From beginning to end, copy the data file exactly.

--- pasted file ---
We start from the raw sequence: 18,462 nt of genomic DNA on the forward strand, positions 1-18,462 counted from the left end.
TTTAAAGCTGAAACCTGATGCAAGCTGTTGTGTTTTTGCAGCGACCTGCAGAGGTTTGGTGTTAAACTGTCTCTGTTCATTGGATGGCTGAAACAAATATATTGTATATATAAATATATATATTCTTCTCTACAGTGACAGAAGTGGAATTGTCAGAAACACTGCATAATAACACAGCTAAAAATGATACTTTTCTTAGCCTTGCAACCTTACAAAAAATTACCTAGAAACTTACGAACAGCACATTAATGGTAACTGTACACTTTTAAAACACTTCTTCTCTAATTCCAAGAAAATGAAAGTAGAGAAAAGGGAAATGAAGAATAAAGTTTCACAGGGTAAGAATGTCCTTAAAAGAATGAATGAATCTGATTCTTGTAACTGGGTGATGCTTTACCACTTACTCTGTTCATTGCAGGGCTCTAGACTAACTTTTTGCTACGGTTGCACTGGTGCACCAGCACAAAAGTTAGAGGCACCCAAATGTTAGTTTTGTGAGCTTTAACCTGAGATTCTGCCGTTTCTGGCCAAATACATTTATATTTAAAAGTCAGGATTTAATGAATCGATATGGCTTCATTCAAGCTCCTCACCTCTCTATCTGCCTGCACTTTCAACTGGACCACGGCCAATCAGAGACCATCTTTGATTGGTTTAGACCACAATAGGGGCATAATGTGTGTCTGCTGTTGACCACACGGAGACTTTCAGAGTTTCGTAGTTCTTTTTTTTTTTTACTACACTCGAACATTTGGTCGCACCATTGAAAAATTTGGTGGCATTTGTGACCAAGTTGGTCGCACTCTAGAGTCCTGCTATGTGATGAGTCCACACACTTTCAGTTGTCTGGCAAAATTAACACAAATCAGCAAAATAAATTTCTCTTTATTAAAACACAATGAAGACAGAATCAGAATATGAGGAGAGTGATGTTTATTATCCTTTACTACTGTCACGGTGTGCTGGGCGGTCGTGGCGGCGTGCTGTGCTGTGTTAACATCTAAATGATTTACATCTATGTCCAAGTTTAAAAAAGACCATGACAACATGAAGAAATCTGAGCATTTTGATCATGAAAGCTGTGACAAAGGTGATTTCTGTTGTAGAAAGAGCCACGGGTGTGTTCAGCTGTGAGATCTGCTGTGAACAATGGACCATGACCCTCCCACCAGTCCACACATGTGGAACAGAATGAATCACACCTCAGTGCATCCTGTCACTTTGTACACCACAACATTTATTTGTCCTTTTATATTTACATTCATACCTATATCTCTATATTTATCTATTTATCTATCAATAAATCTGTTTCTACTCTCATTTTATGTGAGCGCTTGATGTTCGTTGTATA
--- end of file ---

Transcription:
We start from the raw sequence: 18,462 nt of genomic DNA on the forward strand, positions 1-18,462 counted from the left end.
TTTAAAGCTGAAACCTGATGCAAGCTGTTGTGTTTTTGCAGCGACCTGCAGAGGTTTGGTGTTAAACTGTCTCTGTTCATTGGATGGCTGAAACAAATATATTGTATATATAAATATATATATTCTTCTCTACAGTGACAGAAGTGGAATTGTCAGAAACACTGCATAATAACACAGCTAAAAATGATACTTTTCTTAGCCTTGCAACCTTACAAAAAATTACCTAGAAACTTACGAACAGCACATTAATGGTAACTGTACACTTTTAAAACACTTCTTCTCTAATTCCAAGAAAATGAAAGTAGAGAAAAGGGAAATGAAGAATAAAGTTTCACAGGGTAAGAATGTCCTTAAAAGAATGAATGAATCTGATTCTTGTAACTGGGTGATGCTTTACCACTTACTCTGTTCATTGCAGGGCTCTAGACTAACTTTTTGCTACGGTTGCACTGGTGCACCAGCACAAAAGTTAGAGGCACCCAAATGTTAGTTTTGTGAGCTTTAACCTGAGATTCTGCCGTTTCTGGCCAAATACATTTATATTTAAAAGTCAGGATTTAATGAATCGATATGGCTTCATTCAAGCTCCTCACCTCTCTATCTGCCTGCACTTTCAACTGGACCACGGCCAATCAGAGACCATCTTTGATTGGTTTAGACCACAATAGGGGCATAATGTGTGTCTGCTGTTGACCACACGGAGACTTTCAGAGTTTCGTAGTTCTTTTTTTTTTTTACTACACTCGAACATTTGGTCGCACCATTGAAAAATTTGGTGGCATTTGTGACCAAGTTGGTCGCACTCTAGAGTCCTGCTATGTGATGAGTCCACACACTTTCAGTTGTCTGGCAAAATTAACACAAATCAGCAAAATAAATTTCTCTTTATTAAAACACAATGAAGACAGAATCAGAATATGAGGAGAGTGATGTTTATTATCCTTTACTACTGTCACGGTGTGCTGGGCGGTCGTGGCGGCGTGCTGTGCTGTGTTAACATCTAAATGATTTACATCTATGTCCAAGTTTAAAAAAGACCATGACAACATGAAGAAATCTGAGCATTTTGATCATGAAAGCTGTGACAAAGGTGATTTCTGTTGTAGAAAGAGCCACGGGTGTGTTCAGCTGTGAGATCTGCTGTGAACAATGGACCATGACCCTCCCACCAGTCCACACATGTGGAACAGAATGAATCACACCTCAGTGCATCCTGTCACTTTGTACACCACAACATTTATTTGTCCTTTTATATTTACATTCATACCTATATCTCTATATTTATCTATTTATCTATCAATAAATCTGTTTCTACTCTCATTTTATGTGAGCGCTTGATGTTCGTTGTATA